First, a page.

Published by Matt Harvey on 20 Aug, 2020.


When I saw the first pictures of the new limited edition Boettger, I must confess I was quite excited. Initially I wasn’t aware it was from Spinnaker, so when I realised I was all the more eager to get my hands on one to try out. Generally for new releases from Spinnaker they are variations on a theme and quite recognisable in terms of the finishes they use and their colour palette. But when I saw the Boettger, I didn’t think of Spinnaker. I saw shades of the Sinn 809 Aut. Finding out this was a Spinnaker piece was the icing on the cake as it would mean it was probably going to be an affordable alternative. And who could complain about that!

So fast forward and now I’ve spent some time with the Boettger and got to know it a little better. How did I get on?

Well, let’s start with the basics as I said at the start this watch didn’t immediately strike me as a Spinnaker it has a very clean sharp look that is quite simple in terms of finish and details. I usually find Spinnaker heavily stylise their watches, but this version of the Boettger the SP-5083-33 has a very dark grey dial no textured finish no sunburst just mat dark grey. The indices are simple with a triangle for the noon position, batons for the six and nine and the simple circular markers for hours in between. The raised outer track holds the minutes and the dial script simply has the Spinnaker name nicely printed in silver to match the indices surrounds and hands. just above the six position Automatic is printed in crisp white and just below that 1000ft 300m printed in dark red. The hands are in silver and an interesting mix of maybe the original Sinn style with a touch of Mercedes for the hour hand. It was an interesting design choice to change the hour hand, and while legibility is excellent just in part to the large size, it does throw off the dial a little in terms of balance.

The dial also has a date complication with a white framed window and a black date wheel, so it fits in with the dark grey dial nicely. The attraction of this dial I think for most people will be the fact that the indices appear to be floating. A smart trick on Spinnakers part to put a twist on a reasonably austere dial. The indices are attached against the side of the chapter ring, which means the hands pass under the indices. It’s definitely a fascinating approach to the dial and gives it a real depth, especially when looking at any angle other than directly at the dial. Although Spinnaker isn’t the first to use this design method, it’s certainly not something you see very often!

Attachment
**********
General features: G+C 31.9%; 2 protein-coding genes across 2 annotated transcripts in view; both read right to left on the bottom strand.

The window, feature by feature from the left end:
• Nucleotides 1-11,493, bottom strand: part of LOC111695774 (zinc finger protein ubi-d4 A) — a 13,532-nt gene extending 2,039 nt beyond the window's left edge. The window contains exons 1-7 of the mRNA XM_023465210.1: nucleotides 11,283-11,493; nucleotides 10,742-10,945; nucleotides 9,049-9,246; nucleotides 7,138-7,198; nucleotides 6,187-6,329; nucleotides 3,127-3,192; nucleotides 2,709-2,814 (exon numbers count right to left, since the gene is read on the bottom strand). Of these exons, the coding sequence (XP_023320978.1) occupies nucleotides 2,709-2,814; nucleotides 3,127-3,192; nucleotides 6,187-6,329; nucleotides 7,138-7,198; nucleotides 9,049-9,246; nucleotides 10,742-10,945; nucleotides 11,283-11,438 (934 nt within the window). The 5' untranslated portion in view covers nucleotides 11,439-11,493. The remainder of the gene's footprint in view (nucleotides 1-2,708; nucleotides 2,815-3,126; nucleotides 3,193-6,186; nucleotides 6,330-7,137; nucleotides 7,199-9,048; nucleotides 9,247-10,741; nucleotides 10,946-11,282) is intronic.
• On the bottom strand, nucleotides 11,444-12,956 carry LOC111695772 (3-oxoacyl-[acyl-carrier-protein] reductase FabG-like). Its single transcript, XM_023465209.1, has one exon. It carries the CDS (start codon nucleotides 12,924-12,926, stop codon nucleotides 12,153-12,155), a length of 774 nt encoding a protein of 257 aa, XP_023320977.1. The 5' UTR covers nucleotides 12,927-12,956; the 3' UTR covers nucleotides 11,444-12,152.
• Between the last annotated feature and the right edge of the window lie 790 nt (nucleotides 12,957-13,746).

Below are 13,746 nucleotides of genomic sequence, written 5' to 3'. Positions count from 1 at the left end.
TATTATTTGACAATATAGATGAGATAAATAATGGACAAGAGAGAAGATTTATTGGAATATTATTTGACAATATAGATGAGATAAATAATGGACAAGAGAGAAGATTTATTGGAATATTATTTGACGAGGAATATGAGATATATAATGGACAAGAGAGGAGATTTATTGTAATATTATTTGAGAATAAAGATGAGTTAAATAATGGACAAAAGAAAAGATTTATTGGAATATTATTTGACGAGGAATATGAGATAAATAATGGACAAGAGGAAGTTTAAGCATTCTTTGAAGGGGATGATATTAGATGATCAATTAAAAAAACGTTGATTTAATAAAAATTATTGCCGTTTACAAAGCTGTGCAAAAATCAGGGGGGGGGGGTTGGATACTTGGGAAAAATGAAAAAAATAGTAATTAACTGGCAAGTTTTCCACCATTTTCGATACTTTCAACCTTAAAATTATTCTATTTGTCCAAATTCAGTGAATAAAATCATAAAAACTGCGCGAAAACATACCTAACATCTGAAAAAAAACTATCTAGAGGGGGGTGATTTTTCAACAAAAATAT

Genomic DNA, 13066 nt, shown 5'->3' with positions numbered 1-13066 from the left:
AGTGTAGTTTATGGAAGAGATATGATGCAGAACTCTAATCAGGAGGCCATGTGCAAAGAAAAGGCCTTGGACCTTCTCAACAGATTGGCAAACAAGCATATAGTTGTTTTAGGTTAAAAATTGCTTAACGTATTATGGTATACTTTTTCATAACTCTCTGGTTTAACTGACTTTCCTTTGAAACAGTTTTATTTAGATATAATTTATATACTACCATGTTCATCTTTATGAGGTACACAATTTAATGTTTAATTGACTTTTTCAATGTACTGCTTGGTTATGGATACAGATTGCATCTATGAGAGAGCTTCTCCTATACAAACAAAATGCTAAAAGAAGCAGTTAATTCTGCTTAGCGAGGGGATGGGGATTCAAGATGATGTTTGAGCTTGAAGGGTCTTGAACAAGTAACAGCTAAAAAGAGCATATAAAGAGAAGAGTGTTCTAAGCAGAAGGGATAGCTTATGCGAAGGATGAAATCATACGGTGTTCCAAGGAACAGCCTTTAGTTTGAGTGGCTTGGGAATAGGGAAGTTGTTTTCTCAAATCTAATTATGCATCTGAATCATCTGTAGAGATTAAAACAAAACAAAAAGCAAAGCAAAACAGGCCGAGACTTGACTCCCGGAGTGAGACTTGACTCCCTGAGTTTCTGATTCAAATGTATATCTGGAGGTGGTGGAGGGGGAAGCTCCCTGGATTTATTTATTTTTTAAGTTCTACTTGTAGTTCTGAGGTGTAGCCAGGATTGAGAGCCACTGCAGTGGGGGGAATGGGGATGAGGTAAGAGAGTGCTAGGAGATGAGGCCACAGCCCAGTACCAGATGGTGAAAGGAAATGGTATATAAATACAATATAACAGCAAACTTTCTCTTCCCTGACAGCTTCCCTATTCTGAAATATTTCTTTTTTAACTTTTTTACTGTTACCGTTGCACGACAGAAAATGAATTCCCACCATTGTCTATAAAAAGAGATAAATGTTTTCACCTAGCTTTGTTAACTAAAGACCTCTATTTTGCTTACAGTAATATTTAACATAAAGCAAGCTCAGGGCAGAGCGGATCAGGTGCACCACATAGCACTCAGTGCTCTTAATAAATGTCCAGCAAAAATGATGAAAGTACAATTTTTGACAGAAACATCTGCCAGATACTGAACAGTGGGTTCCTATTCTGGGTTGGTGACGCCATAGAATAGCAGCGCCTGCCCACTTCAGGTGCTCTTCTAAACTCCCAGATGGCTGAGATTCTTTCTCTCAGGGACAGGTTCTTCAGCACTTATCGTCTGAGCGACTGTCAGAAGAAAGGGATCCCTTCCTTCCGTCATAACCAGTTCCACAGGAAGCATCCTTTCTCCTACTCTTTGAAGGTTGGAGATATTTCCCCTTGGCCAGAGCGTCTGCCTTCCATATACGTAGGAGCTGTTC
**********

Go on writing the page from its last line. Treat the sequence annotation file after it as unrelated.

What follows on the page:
The case and bezel are mainly brushed stainless steel with the crown for time and date adjustments sitting at the four o’clock position. The bezel action is 120 click unidirectional and has a satisfying click with little back play in operation. Sapphire crystal sits on top of the dial as you would expect from a serious diver. This isn’t a small watch at 42mm in diameter and 13mm thick it carries some wrist presence. Lug to lug is measured at just a hair under 50mm which could be an issue for some with smaller wrists. The case is described as lugless due to the integrated bracelet design, but in reality, there is no articulation in the first links either side of the case, and this causes two issues. Firstly it could provide an awkward fit due to the initial steep angle of those first links, and secondly, there is no way to change the bracelet as it’s an integrated style. So be aware of this if you’re considering purchasing and try it on for size if possible. Thankfully if you find it fits well which I think it should for most, and you have no issues with the integrated style then its a very nicely made bracelet with a very fine brushed finish and a taper from 26mm at the case to 20mm at the clasp. The clasp provides you three micro adjustments and a divers extension should you need to get this over a wetsuit.

Inside the Boettger sits the Miyota 9015 which has 24 jewels and operates at 28,800bph. This movement has a power reserve of 42hrs, and During my time with it, I didn’t notice any issues with timekeeping. It operated within the stated tolerance of -10+30 seconds a day. The Miyota is an automatic movement that’s used by several other brands. It is only 3.9mm thick, which may be one of the reasons Spinnaker used this movement to keep the watch as thin as possible while still getting the dramatic floating dial style.

So overall as a standalone piece from Spinnaker I think this one is an interesting offering, and it’s good to see them taking a different design path from the usual. I hope they continue trying things like this. I’m sure this will appeal to a lot of people as an overall package and design thanks to the evident Sinn influence. So what don’t I like? Well, I wish they hadn’t opted for the integrated bracelet. It does limit strap choices, and while this may just be my personal preference, I think because of the size of the watch and steep downward angle of the first links it may mean some people with smaller or much larger wrists struggle to get a fit they are comfortable with.

Secondly, I’m not sure about the hands. The more I wore the Boettger, the more I got used to them, but I do think they are slightly out of proportion and it’s a shame because I really enjoyed the rest of the dial aesthetically.

Spinnaker was aiming for a serious deep-sea diver that draws its design inspiration from the 70s and 80s, and with the Boettger that meant things needed to be done design-wise on a larger scale. I guess in the end it’s up to you to decide if that larger-scale works for your tastes and your wrist? If the answer to those questions is yes, then I don’t think you will be disappointed with this one on your wrist.

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